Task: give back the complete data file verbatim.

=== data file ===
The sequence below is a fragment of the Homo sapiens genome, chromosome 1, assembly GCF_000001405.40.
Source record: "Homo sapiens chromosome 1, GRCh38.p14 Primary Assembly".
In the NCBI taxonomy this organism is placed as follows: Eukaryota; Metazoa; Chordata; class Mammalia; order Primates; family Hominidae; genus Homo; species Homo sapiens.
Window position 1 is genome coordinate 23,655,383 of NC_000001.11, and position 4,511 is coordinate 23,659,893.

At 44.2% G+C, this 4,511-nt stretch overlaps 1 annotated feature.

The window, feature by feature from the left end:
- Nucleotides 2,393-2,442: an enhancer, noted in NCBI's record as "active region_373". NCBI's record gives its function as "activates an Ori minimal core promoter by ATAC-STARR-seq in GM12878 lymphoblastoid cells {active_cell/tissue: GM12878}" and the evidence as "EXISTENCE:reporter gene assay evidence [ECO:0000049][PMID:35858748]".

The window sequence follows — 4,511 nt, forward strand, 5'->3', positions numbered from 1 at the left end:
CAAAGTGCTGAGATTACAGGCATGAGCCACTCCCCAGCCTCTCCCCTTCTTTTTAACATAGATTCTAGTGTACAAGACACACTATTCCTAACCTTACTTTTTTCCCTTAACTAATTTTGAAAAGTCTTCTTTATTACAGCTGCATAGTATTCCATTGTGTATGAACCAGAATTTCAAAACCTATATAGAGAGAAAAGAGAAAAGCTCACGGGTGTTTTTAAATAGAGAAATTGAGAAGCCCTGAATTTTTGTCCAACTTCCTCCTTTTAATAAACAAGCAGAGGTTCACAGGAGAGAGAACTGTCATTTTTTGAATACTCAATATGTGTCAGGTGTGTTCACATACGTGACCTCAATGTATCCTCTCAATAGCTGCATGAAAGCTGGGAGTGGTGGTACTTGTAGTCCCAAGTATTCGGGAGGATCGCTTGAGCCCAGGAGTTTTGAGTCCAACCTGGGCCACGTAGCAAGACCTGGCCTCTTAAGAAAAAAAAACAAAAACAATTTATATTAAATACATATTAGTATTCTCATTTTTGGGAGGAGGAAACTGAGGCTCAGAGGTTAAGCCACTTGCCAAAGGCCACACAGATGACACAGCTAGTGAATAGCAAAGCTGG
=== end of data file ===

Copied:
The sequence below is a fragment of the Homo sapiens genome, chromosome 1, assembly GCF_000001405.40.
Source record: "Homo sapiens chromosome 1, GRCh38.p14 Primary Assembly".
In the NCBI taxonomy this organism is placed as follows: Eukaryota; Metazoa; Chordata; class Mammalia; order Primates; family Hominidae; genus Homo; species Homo sapiens.
Window position 1 is genome coordinate 23,655,383 of NC_000001.11, and position 4,511 is coordinate 23,659,893.

At 44.2% G+C, this 4,511-nt stretch overlaps 1 annotated feature.

The window, feature by feature from the left end:
- Nucleotides 2,393-2,442: an enhancer, noted in NCBI's record as "active region_373". NCBI's record gives its function as "activates an Ori minimal core promoter by ATAC-STARR-seq in GM12878 lymphoblastoid cells {active_cell/tissue: GM12878}" and the evidence as "EXISTENCE:reporter gene assay evidence [ECO:0000049][PMID:35858748]".

The window sequence follows — 4,511 nt, forward strand, 5'->3', positions numbered from 1 at the left end:
CAAAGTGCTGAGATTACAGGCATGAGCCACTCCCCAGCCTCTCCCCTTCTTTTTAACATAGATTCTAGTGTACAAGACACACTATTCCTAACCTTACTTTTTTCCCTTAACTAATTTTGAAAAGTCTTCTTTATTACAGCTGCATAGTATTCCATTGTGTATGAACCAGAATTTCAAAACCTATATAGAGAGAAAAGAGAAAAGCTCACGGGTGTTTTTAAATAGAGAAATTGAGAAGCCCTGAATTTTTGTCCAACTTCCTCCTTTTAATAAACAAGCAGAGGTTCACAGGAGAGAGAACTGTCATTTTTTGAATACTCAATATGTGTCAGGTGTGTTCACATACGTGACCTCAATGTATCCTCTCAATAGCTGCATGAAAGCTGGGAGTGGTGGTACTTGTAGTCCCAAGTATTCGGGAGGATCGCTTGAGCCCAGGAGTTTTGAGTCCAACCTGGGCCACGTAGCAAGACCTGGCCTCTTAAGAAAAAAAAACAAAAACAATTTATATTAAATACATATTAGTATTCTCATTTTTGGGAGGAGGAAACTGAGGCTCAGAGGTTAAGCCACTTGCCAAAGGCCACACAGATGACACAGCTAGTGAATAGCAAAGCTGG